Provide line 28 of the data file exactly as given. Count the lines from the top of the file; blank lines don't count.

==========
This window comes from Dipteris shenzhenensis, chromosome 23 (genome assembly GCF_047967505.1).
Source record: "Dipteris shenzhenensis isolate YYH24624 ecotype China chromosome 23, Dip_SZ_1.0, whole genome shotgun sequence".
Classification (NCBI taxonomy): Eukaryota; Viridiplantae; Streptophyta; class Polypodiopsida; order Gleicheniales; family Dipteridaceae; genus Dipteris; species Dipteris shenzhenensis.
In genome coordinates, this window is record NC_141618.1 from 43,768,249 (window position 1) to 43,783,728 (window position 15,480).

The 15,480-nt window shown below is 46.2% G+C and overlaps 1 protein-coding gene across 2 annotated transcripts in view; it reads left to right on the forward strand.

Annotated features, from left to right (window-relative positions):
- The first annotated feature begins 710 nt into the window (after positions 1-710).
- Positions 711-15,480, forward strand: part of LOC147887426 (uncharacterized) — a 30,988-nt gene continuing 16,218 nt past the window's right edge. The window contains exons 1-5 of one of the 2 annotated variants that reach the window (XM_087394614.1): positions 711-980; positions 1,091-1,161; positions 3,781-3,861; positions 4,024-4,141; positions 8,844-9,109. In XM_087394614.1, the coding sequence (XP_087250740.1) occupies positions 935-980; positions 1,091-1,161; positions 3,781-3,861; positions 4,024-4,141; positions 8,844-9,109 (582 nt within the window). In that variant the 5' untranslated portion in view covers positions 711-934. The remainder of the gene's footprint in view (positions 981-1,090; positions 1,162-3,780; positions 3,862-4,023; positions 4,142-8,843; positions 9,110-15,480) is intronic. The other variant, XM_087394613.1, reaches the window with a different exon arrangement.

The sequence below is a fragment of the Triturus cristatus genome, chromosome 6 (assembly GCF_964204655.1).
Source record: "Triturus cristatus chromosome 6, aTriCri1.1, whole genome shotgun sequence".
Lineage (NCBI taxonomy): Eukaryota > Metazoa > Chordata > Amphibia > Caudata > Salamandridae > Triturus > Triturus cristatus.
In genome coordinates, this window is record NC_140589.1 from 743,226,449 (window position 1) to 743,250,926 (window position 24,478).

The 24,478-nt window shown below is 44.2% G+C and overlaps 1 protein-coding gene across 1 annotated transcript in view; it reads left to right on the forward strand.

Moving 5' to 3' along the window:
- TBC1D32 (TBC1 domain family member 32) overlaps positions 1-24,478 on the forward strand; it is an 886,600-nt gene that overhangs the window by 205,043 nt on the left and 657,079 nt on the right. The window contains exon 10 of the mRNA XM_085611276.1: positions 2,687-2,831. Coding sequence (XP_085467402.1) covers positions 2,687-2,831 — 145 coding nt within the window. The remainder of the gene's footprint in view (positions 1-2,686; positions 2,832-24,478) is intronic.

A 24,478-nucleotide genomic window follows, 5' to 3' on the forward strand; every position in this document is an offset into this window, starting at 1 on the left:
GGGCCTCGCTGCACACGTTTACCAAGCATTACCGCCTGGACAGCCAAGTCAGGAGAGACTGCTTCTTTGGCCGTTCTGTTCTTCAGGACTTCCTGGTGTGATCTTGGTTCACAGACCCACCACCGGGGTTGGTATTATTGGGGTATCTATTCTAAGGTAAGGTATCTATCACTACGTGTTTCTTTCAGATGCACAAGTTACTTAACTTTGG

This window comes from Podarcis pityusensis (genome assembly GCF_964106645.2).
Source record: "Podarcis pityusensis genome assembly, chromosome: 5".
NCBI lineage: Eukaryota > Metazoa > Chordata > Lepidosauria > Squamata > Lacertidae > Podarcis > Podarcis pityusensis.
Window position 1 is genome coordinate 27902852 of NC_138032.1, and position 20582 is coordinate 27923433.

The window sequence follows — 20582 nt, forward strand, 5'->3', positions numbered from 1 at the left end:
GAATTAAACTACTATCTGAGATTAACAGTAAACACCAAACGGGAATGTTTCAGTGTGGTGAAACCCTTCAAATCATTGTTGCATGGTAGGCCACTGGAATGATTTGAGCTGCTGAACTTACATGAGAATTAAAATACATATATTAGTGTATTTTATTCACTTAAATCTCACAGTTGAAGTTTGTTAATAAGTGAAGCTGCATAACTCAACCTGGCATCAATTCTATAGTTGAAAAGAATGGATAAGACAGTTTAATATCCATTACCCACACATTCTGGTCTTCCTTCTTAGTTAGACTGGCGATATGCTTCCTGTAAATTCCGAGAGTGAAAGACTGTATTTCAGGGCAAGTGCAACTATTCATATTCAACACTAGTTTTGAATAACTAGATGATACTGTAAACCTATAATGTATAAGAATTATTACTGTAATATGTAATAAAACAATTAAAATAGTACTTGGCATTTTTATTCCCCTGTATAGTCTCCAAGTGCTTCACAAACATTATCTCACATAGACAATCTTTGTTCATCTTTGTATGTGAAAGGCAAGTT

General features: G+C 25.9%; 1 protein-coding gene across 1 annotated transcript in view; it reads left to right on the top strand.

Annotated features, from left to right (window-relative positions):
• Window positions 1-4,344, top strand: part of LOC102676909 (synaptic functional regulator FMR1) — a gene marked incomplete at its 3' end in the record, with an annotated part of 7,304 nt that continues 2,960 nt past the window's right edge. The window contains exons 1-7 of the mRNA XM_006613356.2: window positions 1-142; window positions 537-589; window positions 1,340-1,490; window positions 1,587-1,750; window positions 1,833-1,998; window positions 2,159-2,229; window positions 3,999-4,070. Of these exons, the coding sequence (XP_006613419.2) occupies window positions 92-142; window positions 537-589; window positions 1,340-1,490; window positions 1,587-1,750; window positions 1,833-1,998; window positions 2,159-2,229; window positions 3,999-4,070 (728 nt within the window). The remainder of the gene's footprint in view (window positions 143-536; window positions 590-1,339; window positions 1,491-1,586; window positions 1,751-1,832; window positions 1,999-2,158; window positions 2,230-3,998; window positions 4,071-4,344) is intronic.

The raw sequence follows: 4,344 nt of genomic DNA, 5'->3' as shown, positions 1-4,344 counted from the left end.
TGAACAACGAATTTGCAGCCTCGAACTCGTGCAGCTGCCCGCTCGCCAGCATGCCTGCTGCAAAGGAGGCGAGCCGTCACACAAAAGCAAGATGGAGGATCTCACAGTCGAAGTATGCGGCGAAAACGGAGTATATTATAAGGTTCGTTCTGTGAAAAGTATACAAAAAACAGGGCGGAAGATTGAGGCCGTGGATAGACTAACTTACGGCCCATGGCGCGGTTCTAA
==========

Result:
TGAACAACGAATTTGCAGCCTCGAACTCGTGCAGCTGCCCGCTCGCCAGCATGCCTGCTGCAAAGGAGGCGAGCCGTCACACAAAAGCAAGATGGAGGATCTCACAGTCGAAGTATGCGGCGAAAACGGAGTATATTATAAGGTTCGTTCTGTGAAAAGTATACAAAAAACAGGGCGGAAGATTGAGGCCGTGGATAGACTAACTTACGGCCCATGGCGCGGTTCTAA